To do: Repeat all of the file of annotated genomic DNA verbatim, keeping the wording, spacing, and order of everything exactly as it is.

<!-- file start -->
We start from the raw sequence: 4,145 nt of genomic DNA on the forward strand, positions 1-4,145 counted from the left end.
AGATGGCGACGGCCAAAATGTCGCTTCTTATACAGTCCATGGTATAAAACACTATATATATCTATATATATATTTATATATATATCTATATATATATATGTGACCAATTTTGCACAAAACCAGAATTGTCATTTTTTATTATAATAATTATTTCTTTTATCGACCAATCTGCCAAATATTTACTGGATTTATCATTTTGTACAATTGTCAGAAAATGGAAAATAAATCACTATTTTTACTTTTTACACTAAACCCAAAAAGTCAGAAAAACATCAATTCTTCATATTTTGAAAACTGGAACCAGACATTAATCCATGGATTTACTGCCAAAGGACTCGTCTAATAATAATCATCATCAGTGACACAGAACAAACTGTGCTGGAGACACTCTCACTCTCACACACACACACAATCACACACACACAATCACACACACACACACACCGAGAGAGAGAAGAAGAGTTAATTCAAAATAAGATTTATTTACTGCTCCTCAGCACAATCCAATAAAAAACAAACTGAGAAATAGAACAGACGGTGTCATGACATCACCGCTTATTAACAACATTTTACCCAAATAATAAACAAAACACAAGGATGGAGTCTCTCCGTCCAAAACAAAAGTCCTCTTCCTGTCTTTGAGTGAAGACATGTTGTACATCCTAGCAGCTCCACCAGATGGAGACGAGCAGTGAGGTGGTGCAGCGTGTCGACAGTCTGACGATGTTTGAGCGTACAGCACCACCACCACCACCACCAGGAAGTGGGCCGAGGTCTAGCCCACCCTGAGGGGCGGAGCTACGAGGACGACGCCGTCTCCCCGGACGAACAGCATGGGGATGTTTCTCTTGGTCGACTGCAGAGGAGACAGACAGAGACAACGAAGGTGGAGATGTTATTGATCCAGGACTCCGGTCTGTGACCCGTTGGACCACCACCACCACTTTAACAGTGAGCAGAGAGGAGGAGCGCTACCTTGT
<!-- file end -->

We start from the raw sequence: 4,145 nt of genomic DNA on the forward strand, positions 1-4,145 counted from the left end.
AGATGGCGACGGCCAAAATGTCGCTTCTTATACAGTCCATGGTATAAAACACTATATATATCTATATATATATTTATATATATATCTATATATATATATGTGACCAATTTTGCACAAAACCAGAATTGTCATTTTTTATTATAATAATTATTTCTTTTATCGACCAATCTGCCAAATATTTACTGGATTTATCATTTTGTACAATTGTCAGAAAATGGAAAATAAATCACTATTTTTACTTTTTACACTAAACCCAAAAAGTCAGAAAAACATCAATTCTTCATATTTTGAAAACTGGAACCAGACATTAATCCATGGATTTACTGCCAAAGGACTCGTCTAATAATAATCATCATCAGTGACACAGAACAAACTGTGCTGGAGACACTCTCACTCTCACACACACACACAATCACACACACACAATCACACACACACACACACCGAGAGAGAGAAGAAGAGTTAATTCAAAATAAGATTTATTTACTGCTCCTCAGCACAATCCAATAAAAAACAAACTGAGAAATAGAACAGACGGTGTCATGACATCACCGCTTATTAACAACATTTTACCCAAATAATAAACAAAACACAAGGATGGAGTCTCTCCGTCCAAAACAAAAGTCCTCTTCCTGTCTTTGAGTGAAGACATGTTGTACATCCTAGCAGCTCCACCAGATGGAGACGAGCAGTGAGGTGGTGCAGCGTGTCGACAGTCTGACGATGTTTGAGCGTACAGCACCACCACCACCACCACCAGGAAGTGGGCCGAGGTCTAGCCCACCCTGAGGGGCGGAGCTACGAGGACGACGCCGTCTCCCCGGACGAACAGCATGGGGATGTTTCTCTTGGTCGACTGCAGAGGAGACAGACAGAGACAACGAAGGTGGAGATGTTATTGATCCAGGACTCCGGTCTGTGACCCGTTGGACCACCACCACCACTTTAACAGTGAGCAGAGAGGAGGAGCGCTACCTTGT